We already established that Altria has shown solid dividend growth, even though it spun-off the faster growing Philip Morris International and Kraft Foods. We should examine whether its dividend growth is sustainable by examining its adjusted dividend payout ratio:
We are not worried that MO's adjusted dividend payout ratio has increased from 74% to 77% during this time period. At Altria's Investor Relations Website, it says that Altria's target dividend payout ratio is approximately 80% of adjusted earnings per share. Considering that Altria Group generated a return on beginning period shareholders' equity well in excess of 100%, we can see that PM can certainly afford to pay 80% of its annual profits to shareholders and leave plenty of available cash for marketing, research and development, growth CapEx, acquisitions, debt reduction and share repurchases.
Now let's look at Altria's Q1 performance versus its competition in order to see if it can maintain its high dividend yield as well as grow it. We have generally found that tobacco companies are known for the ability to generate mammoth free cash flows, require minimal CapEx and spend heavily on dividends and share repurchases. We find that to be especially true of US tobacco companies.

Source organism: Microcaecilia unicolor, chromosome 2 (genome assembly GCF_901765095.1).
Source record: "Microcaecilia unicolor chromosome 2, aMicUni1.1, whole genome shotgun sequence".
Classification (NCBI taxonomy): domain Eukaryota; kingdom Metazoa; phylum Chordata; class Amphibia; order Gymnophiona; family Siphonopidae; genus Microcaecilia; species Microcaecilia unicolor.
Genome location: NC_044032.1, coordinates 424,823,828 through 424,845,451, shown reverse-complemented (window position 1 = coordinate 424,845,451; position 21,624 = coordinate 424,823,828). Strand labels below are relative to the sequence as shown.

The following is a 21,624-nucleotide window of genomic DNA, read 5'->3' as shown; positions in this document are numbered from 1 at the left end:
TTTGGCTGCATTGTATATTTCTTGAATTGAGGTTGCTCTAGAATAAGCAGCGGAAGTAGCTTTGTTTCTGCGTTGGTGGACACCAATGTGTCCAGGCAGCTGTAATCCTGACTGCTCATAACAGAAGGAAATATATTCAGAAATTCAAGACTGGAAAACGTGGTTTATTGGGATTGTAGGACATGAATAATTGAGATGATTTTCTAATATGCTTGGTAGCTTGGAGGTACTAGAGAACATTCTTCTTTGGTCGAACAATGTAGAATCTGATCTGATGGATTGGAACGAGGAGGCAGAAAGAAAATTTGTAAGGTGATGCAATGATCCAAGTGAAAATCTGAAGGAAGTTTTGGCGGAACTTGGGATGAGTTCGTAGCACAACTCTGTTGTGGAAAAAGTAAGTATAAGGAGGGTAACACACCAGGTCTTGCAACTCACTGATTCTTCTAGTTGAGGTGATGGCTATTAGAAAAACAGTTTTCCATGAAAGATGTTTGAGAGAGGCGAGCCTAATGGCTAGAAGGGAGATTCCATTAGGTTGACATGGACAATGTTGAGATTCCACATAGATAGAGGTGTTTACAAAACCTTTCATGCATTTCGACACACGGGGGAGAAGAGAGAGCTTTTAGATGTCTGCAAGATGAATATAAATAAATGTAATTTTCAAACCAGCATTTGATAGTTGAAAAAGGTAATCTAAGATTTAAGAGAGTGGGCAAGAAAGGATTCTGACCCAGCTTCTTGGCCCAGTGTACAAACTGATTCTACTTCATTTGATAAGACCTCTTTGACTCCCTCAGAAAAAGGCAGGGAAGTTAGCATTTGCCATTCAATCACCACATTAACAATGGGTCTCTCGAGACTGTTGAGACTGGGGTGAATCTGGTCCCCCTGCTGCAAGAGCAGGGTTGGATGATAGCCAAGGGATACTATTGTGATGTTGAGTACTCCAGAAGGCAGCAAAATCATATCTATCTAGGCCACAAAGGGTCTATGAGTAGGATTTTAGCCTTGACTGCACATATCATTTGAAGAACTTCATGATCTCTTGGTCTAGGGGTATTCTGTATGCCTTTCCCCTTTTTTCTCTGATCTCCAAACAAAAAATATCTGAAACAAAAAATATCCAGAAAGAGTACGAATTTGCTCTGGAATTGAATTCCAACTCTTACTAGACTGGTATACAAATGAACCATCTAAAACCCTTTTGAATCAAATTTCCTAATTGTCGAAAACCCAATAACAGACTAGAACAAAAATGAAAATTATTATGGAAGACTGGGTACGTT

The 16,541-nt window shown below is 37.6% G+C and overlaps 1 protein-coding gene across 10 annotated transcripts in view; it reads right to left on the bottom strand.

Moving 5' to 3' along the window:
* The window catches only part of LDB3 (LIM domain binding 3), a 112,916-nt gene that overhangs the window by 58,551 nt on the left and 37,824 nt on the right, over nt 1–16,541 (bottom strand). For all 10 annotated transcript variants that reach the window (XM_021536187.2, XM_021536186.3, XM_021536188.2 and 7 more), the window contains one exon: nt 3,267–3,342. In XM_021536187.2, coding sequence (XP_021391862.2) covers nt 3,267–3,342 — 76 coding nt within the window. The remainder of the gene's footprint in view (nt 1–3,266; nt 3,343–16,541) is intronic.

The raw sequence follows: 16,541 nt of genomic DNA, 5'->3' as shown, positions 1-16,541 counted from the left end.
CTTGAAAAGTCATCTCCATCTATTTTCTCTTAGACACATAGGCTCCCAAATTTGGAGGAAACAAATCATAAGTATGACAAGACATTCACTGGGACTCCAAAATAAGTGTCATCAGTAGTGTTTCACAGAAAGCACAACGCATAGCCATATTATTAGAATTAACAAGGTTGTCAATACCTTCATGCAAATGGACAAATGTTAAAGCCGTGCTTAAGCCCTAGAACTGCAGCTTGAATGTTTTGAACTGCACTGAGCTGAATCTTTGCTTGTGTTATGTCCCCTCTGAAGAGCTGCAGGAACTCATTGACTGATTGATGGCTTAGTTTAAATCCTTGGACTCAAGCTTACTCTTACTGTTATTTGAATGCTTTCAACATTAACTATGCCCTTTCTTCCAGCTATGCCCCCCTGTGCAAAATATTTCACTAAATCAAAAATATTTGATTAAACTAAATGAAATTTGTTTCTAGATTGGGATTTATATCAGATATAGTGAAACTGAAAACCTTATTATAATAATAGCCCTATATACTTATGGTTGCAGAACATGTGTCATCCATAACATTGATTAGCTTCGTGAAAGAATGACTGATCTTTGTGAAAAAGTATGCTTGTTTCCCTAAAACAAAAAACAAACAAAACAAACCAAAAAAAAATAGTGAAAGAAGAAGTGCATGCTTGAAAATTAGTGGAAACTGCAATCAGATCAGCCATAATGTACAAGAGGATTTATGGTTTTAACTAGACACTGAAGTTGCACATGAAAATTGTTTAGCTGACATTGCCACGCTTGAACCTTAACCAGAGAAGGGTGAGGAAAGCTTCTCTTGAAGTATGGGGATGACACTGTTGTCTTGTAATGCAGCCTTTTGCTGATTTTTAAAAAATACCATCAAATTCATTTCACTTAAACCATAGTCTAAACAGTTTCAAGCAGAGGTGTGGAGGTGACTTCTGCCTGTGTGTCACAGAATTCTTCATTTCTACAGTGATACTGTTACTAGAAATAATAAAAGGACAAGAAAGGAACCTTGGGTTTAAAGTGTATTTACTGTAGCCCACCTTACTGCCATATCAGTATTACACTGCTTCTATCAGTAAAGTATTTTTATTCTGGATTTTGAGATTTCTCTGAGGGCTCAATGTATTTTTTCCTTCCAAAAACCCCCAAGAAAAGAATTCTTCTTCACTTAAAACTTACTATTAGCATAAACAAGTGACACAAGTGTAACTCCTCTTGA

In our analysis, we see that all three tobacco companies are strong cash cows operating in a mature, slow growth environment. We believe that Altria has an edge versus Lorillard (NYSE:LO) and Reynolds American (NYSE:RAI) due to Altria's strong operating margin and dominant market share position within the U.S. tobacco market. We believe that Altria has a stronger competitive position than Lorillard and Reynolds American, and can use its higher operating margin to fund a price war or to protect against one launched by its competitors.
In conclusion, we are pleased with the performance from Altria Group. Philip Morris International has shown itself to be a solid high-dividend yielding company and a dividend growth champion in terms of quantity (43 years of consecutive dividend increases) and quality (9% CAGR since 2008).
One of the reasons why we are interested in the tobacco industry is a quote from Warren Buffett of Berkshire Hathaway. Buffett said "I like the tobacco business. It costs a penny to make. You sell it for a dollar. It's addictive and there's fantastic brand loyalty." We agree with Buffett wholeheartedly there. He got right to the point about why the tobacco business is a happy-hunting ground for investors who desire immediate income, particularly dividends. There's not a lot of gray area in that quote. We can certainly see that the Philip Morris Companies and its successors-- Philip Morris International, Kraft Foods and Altria Group-- can certainly generate superior returns in excess of the S&P 500 and use those mammoth cash flows to return cash to shareholders.
Additional disclosure: Saibus Research has not received compensation directly or indirectly for expressing the recommendation in this report. Under no circumstances must this report be considered an offer to buy, sell, subscribe for or trade securities or other instruments.